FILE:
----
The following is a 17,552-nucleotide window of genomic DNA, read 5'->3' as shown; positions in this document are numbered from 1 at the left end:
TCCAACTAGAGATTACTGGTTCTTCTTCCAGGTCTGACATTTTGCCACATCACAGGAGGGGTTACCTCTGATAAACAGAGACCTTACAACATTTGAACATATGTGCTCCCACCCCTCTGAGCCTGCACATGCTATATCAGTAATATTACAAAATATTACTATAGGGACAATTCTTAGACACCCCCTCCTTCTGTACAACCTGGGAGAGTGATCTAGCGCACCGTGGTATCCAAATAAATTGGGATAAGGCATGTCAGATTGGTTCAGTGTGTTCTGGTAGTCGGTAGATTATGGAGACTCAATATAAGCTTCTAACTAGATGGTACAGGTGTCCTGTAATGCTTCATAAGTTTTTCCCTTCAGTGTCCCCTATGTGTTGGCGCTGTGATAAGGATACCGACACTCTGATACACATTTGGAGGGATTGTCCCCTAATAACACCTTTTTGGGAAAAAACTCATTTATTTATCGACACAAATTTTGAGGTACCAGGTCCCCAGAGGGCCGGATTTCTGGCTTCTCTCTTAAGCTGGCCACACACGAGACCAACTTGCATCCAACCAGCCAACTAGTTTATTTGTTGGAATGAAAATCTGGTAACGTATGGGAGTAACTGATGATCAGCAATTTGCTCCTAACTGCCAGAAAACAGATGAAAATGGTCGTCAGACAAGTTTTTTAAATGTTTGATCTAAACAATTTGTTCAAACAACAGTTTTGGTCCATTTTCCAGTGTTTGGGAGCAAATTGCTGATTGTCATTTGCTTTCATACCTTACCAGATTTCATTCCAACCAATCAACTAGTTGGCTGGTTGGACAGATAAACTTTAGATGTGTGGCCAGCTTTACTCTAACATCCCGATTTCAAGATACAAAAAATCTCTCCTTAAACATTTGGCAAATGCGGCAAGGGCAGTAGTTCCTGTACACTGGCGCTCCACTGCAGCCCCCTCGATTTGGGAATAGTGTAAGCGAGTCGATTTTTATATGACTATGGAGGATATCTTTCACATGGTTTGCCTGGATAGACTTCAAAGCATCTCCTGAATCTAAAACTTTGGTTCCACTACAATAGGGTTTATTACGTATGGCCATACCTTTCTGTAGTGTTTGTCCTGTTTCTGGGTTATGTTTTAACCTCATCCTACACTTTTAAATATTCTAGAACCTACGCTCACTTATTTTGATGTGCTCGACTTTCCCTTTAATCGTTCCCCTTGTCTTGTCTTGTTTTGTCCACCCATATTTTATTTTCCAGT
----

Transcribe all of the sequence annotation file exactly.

The following is a 17,552-nucleotide window of genomic DNA, read 5'->3' as shown; positions in this document are numbered from 1 at the left end:
TCCAACTAGAGATTACTGGTTCTTCTTCCAGGTCTGACATTTTGCCACATCACAGGAGGGGTTACCTCTGATAAACAGAGACCTTACAACATTTGAACATATGTGCTCCCACCCCTCTGAGCCTGCACATGCTATATCAGTAATATTACAAAATATTACTATAGGGACAATTCTTAGACACCCCCTCCTTCTGTACAACCTGGGAGAGTGATCTAGCGCACCGTGGTATCCAAATAAATTGGGATAAGGCATGTCAGATTGGTTCAGTGTGTTCTGGTAGTCGGTAGATTATGGAGACTCAATATAAGCTTCTAACTAGATGGTACAGGTGTCCTGTAATGCTTCATAAGTTTTTCCCTTCAGTGTCCCCTATGTGTTGGCGCTGTGATAAGGATACCGACACTCTGATACACATTTGGAGGGATTGTCCCCTAATAACACCTTTTTGGGAAAAAACTCATTTATTTATCGACACAAATTTTGAGGTACCAGGTCCCCAGAGGGCCGGATTTCTGGCTTCTCTCTTAAGCTGGCCACACACGAGACCAACTTGCATCCAACCAGCCAACTAGTTTATTTGTTGGAATGAAAATCTGGTAACGTATGGGAGTAACTGATGATCAGCAATTTGCTCCTAACTGCCAGAAAACAGATGAAAATGGTCGTCAGACAAGTTTTTTAAATGTTTGATCTAAACAATTTGTTCAAACAACAGTTTTGGTCCATTTTCCAGTGTTTGGGAGCAAATTGCTGATTGTCATTTGCTTTCATACCTTACCAGATTTCATTCCAACCAATCAACTAGTTGGCTGGTTGGACAGATAAACTTTAGATGTGTGGCCAGCTTTACTCTAACATCCCGATTTCAAGATACAAAAAATCTCTCCTTAAACATTTGGCAAATGCGGCAAGGGCAGTAGTTCCTGTACACTGGCGCTCCACTGCAGCCCCCTCGATTTGGGAATAGTGTAAGCGAGTCGATTTTTATATGACTATGGAGGATATCTTTCACATGGTTTGCCTGGATAGACTTCAAAGCATCTCCTGAATCTAAAACTTTGGTTCCACTACAATAGGGTTTATTACGTATGGCCATACCTTTCTGTAGTGTTTGTCCTGTTTCTGGGTTATGTTTTAACCTCATCCTACACTTTTAAATATTCTAGAACCTACGCTCACTTATTTTGATGTGCTCGACTTTCCCTTTAATCGTTCCCCTTGTCTTGTCTTGTTTTGTCCACCCATATTTTATTTTCCAGT